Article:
12 hours ago
Wednesday, November 16, 2011
Death - A Beautiful Moment
I just sat with my Mom as she took her last breath. It has made me think about how privileged I am to have been present at this moment. My mom was 94 years old and married for 72 years. She had an incurable disease which allowed her to die gradually and peacefully without pain. I witnessed her strong faith when six months ago she made the decision to accept Hospice care and to move to the nursing home where she died. Yes, she is at peace now and hopefully embraced by God in His Kingdom. But this moment is still a haunting one for me. Of course I miss her, but I wonder how I will face this same moment. Will I show the same faith?
She was a Methodist and in the process of making the arrangements for her I was troubled by their lack of tradition to care for her soul. She had made arrangements to cremated. I had to honor her wishes and sat at the funeral home with mixed feelings as my father and I arranged for this event prohibited in the Orthodox Church. The funeral home did have a policy of preparing the body for viewing prior to the cremation and emphasized the respect and care they had for the body once they received it which was a bit of comfort.
I then had to think about the services we would have for her. When I talked with the minister, he said "What would you like me to do? What prayers and hymns would you like? I was a bit taken aback by this as in the Orthodox faith there are specific services for these important moments. Whatever service we wanted to have was to be tailored to whatever I and my family wanted. When I inquired about the internment of the ashes, I was told that it was not necessary for anyone to be there. They would see that they were put in the memorial garden next to the Church. They could be mailed to the church so we wold not be troubled in any way. Again no special attention or tradition. This is such a contrast to Orthodoxy tradition where there is no question about what to do at such moments because there are beautiful prayers and services that have been repeated for centuries for such occasions.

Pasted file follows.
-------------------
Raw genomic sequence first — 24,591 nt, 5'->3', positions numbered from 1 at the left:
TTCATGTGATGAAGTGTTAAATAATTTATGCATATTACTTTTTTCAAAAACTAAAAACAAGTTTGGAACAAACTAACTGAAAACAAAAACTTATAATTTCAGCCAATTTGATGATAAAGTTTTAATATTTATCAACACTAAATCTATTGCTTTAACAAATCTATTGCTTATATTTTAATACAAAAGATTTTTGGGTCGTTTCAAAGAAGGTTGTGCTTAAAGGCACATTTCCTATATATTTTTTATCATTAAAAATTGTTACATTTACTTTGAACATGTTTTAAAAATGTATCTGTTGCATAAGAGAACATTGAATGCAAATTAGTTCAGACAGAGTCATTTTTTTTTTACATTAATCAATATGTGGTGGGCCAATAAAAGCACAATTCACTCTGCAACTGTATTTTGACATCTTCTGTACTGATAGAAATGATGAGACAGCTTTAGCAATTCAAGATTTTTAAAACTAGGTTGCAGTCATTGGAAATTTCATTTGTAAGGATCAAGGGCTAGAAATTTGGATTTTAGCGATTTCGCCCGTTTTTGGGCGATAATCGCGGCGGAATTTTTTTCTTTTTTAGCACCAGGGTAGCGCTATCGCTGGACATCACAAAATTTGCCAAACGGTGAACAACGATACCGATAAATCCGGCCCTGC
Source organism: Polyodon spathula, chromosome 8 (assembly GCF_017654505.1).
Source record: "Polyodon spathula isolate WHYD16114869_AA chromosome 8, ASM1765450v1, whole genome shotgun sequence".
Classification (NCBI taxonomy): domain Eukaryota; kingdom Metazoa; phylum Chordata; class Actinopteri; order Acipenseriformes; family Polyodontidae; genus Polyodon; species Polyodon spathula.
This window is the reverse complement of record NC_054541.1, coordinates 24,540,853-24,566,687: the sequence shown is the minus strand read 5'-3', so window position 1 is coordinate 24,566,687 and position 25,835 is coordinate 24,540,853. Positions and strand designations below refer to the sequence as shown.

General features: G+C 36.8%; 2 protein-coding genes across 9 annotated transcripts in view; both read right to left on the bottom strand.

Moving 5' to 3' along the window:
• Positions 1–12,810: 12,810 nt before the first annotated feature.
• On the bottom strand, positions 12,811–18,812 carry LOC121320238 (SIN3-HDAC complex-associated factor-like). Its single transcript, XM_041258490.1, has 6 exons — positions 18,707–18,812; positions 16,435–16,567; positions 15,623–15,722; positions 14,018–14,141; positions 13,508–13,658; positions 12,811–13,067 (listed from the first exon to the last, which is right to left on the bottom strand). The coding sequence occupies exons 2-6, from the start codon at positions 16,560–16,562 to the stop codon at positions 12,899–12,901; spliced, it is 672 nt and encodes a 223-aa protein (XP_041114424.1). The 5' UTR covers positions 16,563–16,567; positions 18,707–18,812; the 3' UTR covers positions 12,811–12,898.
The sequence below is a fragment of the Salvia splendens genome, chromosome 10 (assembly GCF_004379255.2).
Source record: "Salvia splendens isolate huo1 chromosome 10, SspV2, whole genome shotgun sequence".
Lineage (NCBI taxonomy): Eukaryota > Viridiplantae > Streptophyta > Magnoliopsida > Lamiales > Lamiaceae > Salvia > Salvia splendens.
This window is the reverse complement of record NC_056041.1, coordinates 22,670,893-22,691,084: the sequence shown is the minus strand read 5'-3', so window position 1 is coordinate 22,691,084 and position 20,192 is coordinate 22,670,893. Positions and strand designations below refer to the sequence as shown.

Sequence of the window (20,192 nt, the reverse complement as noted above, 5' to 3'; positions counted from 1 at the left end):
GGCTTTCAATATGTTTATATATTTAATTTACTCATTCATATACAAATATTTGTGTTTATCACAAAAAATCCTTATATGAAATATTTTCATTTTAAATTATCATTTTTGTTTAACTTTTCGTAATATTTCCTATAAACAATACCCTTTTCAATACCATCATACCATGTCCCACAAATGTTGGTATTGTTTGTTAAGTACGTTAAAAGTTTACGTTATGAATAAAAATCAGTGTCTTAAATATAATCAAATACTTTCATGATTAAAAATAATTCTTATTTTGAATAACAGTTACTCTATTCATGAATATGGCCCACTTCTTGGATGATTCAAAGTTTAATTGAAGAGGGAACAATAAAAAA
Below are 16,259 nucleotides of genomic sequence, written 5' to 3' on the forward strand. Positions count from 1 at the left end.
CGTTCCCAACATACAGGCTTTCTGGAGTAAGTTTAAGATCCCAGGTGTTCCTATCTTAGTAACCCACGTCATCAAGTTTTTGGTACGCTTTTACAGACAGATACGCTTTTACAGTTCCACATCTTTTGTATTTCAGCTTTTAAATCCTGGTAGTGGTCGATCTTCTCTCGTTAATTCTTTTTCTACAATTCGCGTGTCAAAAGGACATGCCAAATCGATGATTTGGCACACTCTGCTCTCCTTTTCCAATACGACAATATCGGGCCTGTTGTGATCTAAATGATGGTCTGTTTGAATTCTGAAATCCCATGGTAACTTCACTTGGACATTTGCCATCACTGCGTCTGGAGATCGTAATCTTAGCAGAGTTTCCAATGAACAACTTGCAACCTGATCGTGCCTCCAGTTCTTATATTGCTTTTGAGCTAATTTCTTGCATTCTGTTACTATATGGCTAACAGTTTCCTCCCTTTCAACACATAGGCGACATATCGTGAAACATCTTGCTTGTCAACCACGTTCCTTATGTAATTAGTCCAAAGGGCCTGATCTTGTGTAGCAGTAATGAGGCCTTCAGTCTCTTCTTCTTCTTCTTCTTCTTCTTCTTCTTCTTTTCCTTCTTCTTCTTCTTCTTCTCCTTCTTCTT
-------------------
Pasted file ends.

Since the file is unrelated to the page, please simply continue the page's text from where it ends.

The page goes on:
I had earlier contacted the local Orthodox Priest to see if he would be willing to do a Trisagion service at the viewing we were planning to have for the immediate family. He said, "No, I cannot do this. She has her faith. They need to take care of this." As I was going through making all these arrangement with my father I felt separated from my church. Neither my church or her church seemed to have a way to respond based on any tradition for such a time. We had to make it up. I wondered why the Orthodox Church would not be willing to pray for the repose of my mom because she was a Methodist. It seemed to me our Orthodox prayers were needed in light of their lack of tradition. I had talked earlier with my mom about the hymns she liked and other memorial services she thought were well done. So I was able to put together a service for her memorial which was to take place three days after her death. She had a favorite singer she had heard at her church. My Dad called him the morning after she died and miracously he was just getting off the plane when he called and was open for the next days service. He has a wonderful smile and connects with his audience when he sings. It was comforting to hear and see him perform. The minister, a presbyterian serving in a methodist church, organized the event. It turned out to be a very nice memorial but still nothing like our Orthodox funeral service with attention to the soul, its need for forgiveness and prayers.
We had the viewing, the minister came and said a short prayer. We all said good bye to Mom and headed off to the memorial service which was held in a beautiful chapel that is part of the retirement community where they have lived for the last 20 years. I did not feel emotionally upset, but felt a deep sorrow, not just for the loss of my Mom, but that I felt abandoned by my church in this moment.
The last breath of life is a beautiful one, it is when we begin to make the transition from this world to God's kingdom. One thing is for sure, from now on, this moment is imprinted in my mind in a way I can never forget. I will never take for granted the beautiful services we have for this as well as other significant moments in our life. The value of tradition was made very clear to me.
Glory be to God for the Orthodox Faith.
Lord have mercy.